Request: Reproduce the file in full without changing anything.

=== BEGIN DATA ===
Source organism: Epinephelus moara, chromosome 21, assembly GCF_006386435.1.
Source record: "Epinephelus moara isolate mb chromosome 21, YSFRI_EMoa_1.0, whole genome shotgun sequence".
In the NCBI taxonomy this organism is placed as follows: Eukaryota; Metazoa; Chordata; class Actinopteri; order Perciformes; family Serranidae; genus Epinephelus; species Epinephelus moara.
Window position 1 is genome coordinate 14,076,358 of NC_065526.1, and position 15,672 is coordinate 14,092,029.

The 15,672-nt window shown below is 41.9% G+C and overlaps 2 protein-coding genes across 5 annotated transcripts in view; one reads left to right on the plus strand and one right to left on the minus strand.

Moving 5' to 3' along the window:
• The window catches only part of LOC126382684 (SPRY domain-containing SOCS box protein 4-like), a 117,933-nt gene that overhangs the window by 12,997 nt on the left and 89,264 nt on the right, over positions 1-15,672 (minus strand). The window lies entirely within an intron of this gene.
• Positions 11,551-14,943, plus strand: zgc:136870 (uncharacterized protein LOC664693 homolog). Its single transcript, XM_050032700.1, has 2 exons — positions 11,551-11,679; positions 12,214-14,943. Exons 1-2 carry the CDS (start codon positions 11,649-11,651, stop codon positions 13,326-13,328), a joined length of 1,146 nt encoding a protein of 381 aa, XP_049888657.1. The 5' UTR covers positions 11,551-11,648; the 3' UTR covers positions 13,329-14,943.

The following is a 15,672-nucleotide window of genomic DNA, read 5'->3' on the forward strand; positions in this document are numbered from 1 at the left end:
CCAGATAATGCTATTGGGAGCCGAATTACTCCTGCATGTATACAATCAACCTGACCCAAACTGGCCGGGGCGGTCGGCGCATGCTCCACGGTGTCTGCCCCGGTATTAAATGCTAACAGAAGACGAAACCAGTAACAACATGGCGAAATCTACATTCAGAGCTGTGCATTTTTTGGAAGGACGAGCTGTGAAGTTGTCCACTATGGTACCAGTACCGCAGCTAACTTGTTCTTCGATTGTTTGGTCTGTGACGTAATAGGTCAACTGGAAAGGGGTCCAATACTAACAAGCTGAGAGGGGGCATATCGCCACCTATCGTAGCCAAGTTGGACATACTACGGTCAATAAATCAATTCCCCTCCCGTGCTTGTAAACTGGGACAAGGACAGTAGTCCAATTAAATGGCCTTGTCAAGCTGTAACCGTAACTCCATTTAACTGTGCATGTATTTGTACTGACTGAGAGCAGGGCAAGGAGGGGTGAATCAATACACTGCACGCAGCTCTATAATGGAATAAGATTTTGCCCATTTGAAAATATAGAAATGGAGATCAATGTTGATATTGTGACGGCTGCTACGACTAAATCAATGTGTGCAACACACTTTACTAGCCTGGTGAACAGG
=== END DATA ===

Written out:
Source organism: Epinephelus moara, chromosome 21, assembly GCF_006386435.1.
Source record: "Epinephelus moara isolate mb chromosome 21, YSFRI_EMoa_1.0, whole genome shotgun sequence".
In the NCBI taxonomy this organism is placed as follows: Eukaryota; Metazoa; Chordata; class Actinopteri; order Perciformes; family Serranidae; genus Epinephelus; species Epinephelus moara.
Window position 1 is genome coordinate 14,076,358 of NC_065526.1, and position 15,672 is coordinate 14,092,029.

The 15,672-nt window shown below is 41.9% G+C and overlaps 2 protein-coding genes across 5 annotated transcripts in view; one reads left to right on the plus strand and one right to left on the minus strand.

Moving 5' to 3' along the window:
• The window catches only part of LOC126382684 (SPRY domain-containing SOCS box protein 4-like), a 117,933-nt gene that overhangs the window by 12,997 nt on the left and 89,264 nt on the right, over positions 1-15,672 (minus strand). The window lies entirely within an intron of this gene.
• Positions 11,551-14,943, plus strand: zgc:136870 (uncharacterized protein LOC664693 homolog). Its single transcript, XM_050032700.1, has 2 exons — positions 11,551-11,679; positions 12,214-14,943. Exons 1-2 carry the CDS (start codon positions 11,649-11,651, stop codon positions 13,326-13,328), a joined length of 1,146 nt encoding a protein of 381 aa, XP_049888657.1. The 5' UTR covers positions 11,551-11,648; the 3' UTR covers positions 13,329-14,943.

The following is a 15,672-nucleotide window of genomic DNA, read 5'->3' on the forward strand; positions in this document are numbered from 1 at the left end:
CCAGATAATGCTATTGGGAGCCGAATTACTCCTGCATGTATACAATCAACCTGACCCAAACTGGCCGGGGCGGTCGGCGCATGCTCCACGGTGTCTGCCCCGGTATTAAATGCTAACAGAAGACGAAACCAGTAACAACATGGCGAAATCTACATTCAGAGCTGTGCATTTTTTGGAAGGACGAGCTGTGAAGTTGTCCACTATGGTACCAGTACCGCAGCTAACTTGTTCTTCGATTGTTTGGTCTGTGACGTAATAGGTCAACTGGAAAGGGGTCCAATACTAACAAGCTGAGAGGGGGCATATCGCCACCTATCGTAGCCAAGTTGGACATACTACGGTCAATAAATCAATTCCCCTCCCGTGCTTGTAAACTGGGACAAGGACAGTAGTCCAATTAAATGGCCTTGTCAAGCTGTAACCGTAACTCCATTTAACTGTGCATGTATTTGTACTGACTGAGAGCAGGGCAAGGAGGGGTGAATCAATACACTGCACGCAGCTCTATAATGGAATAAGATTTTGCCCATTTGAAAATATAGAAATGGAGATCAATGTTGATATTGTGACGGCTGCTACGACTAAATCAATGTGTGCAACACACTTTACTAGCCTGGTGAACAGG